NextProtein Closes $11.2m Series A to Scale up Insect Production in Tunisia
by AFN 2020-06-01
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NextProtein, a French-Tunisian startup working on new ways to produce insect-based animal feed and fertilizer, has raised €10.2 million ($11.2 million) in Series A funding, the company disclosed to AFN this week. According to AgFunder data, this is the largest early-stage agrifoodtech deal in Tunisia yet.


Leading the round were a group of investors drawn together by Blue Oceans Partners, including Telos Impact and RAISE Impact. Further support came from Mirova and Althelia Sustainable Ocean Fund, along with Japan’s Kepple Africa Ventures and Aucfan Incubate Inc (since its founding in 2015, nextProtein has also secured funds from investors including Kima Ventures and angels Khaled Helioui and Cyril Grislain.)


The choice of black soldier fly is far from unorthodox for insect startups. Others, like Better Origin (previously known as Entomics) or Enterra, have similarly identified the species for its growth rate. Its plus points include its voracious and omnivorous appetite when it comes to gobbling up food waste, creating valuable and fertile byproducts; its nutritional qualities when fed to fish or fowl; and the fact that, unlike locusts and some other species, there is no invasive disaster if black soldier flies manage to break out of the farm.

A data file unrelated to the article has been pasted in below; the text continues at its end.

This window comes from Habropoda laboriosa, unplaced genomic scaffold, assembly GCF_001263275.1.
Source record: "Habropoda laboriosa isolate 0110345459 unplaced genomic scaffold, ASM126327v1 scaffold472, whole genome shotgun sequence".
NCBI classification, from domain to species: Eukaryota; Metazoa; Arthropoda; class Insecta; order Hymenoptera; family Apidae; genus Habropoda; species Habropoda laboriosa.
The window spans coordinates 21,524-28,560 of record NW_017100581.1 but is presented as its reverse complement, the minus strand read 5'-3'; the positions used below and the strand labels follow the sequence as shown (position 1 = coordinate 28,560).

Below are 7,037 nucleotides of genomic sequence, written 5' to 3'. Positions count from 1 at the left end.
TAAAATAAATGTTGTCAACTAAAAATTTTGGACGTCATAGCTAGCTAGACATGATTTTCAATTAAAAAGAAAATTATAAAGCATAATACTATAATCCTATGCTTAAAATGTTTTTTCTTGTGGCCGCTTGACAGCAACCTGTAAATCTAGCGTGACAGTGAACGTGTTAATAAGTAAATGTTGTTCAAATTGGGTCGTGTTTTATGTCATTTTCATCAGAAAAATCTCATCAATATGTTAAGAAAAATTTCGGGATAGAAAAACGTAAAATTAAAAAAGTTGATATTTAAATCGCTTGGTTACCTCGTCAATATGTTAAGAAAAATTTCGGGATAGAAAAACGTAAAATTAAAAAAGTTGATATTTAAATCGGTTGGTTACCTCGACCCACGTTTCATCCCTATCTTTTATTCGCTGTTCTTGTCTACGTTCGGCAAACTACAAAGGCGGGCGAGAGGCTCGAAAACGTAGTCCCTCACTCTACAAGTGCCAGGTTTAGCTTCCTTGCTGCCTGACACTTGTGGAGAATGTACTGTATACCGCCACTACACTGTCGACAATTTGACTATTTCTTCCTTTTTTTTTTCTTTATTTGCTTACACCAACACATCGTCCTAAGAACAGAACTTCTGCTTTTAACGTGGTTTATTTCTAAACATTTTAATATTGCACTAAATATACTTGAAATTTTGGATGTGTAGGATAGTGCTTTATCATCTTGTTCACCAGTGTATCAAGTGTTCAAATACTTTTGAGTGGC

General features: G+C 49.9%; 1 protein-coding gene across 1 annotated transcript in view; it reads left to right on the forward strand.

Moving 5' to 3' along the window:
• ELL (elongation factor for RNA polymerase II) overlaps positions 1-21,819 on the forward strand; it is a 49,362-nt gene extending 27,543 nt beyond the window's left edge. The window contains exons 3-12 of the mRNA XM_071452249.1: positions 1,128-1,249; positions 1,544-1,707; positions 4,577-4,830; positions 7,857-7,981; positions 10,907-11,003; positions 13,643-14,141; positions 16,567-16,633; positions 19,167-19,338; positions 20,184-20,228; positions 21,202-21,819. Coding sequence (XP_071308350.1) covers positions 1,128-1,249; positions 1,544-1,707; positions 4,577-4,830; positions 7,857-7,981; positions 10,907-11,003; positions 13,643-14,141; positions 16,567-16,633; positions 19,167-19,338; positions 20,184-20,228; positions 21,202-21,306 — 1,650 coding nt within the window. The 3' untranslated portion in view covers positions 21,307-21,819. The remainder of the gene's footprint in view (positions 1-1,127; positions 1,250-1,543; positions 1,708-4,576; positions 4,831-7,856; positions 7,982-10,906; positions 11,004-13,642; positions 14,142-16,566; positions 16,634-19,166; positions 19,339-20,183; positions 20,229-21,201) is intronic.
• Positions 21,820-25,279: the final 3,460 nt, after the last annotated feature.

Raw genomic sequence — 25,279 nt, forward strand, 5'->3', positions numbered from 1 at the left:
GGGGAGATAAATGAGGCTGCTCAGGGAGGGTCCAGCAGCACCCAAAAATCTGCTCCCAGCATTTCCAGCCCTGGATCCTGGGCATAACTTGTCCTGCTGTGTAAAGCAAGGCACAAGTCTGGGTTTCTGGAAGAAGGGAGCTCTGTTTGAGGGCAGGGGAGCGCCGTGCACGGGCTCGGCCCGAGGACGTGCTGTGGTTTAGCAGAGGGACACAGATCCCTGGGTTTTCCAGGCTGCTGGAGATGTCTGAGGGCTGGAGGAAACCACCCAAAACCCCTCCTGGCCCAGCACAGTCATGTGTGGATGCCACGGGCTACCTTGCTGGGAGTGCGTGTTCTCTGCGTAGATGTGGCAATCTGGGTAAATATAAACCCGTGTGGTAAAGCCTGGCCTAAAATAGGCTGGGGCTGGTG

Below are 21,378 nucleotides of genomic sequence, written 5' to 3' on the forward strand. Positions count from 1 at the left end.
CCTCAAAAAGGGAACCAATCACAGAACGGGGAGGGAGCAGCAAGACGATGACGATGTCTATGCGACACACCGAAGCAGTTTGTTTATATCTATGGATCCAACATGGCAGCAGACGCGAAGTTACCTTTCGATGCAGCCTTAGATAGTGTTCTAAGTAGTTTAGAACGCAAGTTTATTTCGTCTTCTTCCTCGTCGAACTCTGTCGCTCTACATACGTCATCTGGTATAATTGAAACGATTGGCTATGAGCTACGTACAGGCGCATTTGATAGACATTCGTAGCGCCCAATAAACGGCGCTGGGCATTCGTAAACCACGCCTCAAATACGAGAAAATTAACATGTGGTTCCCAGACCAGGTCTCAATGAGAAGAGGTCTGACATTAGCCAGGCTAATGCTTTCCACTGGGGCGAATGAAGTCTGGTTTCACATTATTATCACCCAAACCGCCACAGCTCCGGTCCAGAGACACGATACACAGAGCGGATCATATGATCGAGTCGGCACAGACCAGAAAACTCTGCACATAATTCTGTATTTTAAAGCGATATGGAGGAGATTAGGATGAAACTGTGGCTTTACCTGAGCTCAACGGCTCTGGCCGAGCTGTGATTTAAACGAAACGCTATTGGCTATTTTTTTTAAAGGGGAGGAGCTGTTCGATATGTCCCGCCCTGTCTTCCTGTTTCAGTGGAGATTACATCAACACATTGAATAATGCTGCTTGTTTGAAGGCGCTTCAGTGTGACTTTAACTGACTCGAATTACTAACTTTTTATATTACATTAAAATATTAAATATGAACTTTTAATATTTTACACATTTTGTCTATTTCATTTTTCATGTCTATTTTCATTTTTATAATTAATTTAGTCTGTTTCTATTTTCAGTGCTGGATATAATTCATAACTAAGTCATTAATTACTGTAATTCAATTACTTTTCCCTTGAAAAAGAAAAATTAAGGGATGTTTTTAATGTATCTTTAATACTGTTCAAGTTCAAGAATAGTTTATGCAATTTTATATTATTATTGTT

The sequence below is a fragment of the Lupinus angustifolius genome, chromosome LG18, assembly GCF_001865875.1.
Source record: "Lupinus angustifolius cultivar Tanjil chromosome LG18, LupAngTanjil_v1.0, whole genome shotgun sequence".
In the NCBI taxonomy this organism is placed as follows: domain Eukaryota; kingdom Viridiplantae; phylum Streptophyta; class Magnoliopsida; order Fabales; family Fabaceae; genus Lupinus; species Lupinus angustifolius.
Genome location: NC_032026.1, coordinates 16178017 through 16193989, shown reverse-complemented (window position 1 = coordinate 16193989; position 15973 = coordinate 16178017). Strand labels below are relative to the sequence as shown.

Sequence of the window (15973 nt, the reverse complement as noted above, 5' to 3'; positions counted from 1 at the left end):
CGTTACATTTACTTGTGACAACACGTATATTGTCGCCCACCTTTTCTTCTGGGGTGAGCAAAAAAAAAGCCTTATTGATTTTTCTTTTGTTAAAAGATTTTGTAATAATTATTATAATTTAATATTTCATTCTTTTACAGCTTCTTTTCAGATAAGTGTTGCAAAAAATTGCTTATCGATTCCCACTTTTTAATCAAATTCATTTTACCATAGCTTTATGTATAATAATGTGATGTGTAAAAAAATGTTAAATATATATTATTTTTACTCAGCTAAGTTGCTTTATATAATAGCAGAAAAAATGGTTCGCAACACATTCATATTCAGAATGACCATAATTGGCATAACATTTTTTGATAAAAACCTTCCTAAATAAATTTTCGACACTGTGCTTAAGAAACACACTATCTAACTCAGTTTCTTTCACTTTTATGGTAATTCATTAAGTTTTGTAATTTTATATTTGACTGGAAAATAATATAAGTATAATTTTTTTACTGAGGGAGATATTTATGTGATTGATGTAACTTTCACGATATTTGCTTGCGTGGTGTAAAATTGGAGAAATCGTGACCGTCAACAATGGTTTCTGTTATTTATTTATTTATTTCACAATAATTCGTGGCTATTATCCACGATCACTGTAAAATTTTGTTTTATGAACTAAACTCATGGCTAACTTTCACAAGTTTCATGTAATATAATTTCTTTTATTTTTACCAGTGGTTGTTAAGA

On the regulatory front, nextProtein has its products certified through the EU’s Trade Control & Expert System, which is considered to have some of the strictest standards in the world for overseeing the import of animal products.


Headquartered in Paris, the startup eyes its place as part of a more circular economy, moving away from the traditional practice of using cereal byproducts as a main feed source for the insects to focus instead on fruits and vegetables that would otherwise be wasted.


So far, nextProtein’s products include protein powder for farmed fish, poultry, pigs, and household pets. According to the founders, one kilogram of insect protein could save three kilograms of ocean fish from being caught for use as fishmeal.


The latest investment will go to building a second production facility, making new hires, and accelerating R&D. The company plans to scale production to 100,000 tonnes per year by 2025, or an estimated 10% of the total insect protein market globally.


NextProtein’s new investors will be overseeing the second facility’s construction in the months ahead, and they seem to be brimming with optimism: the company, according to Christian Lim of Blue Ocean Partners, “has developed the most scalable insect farm model to date.”

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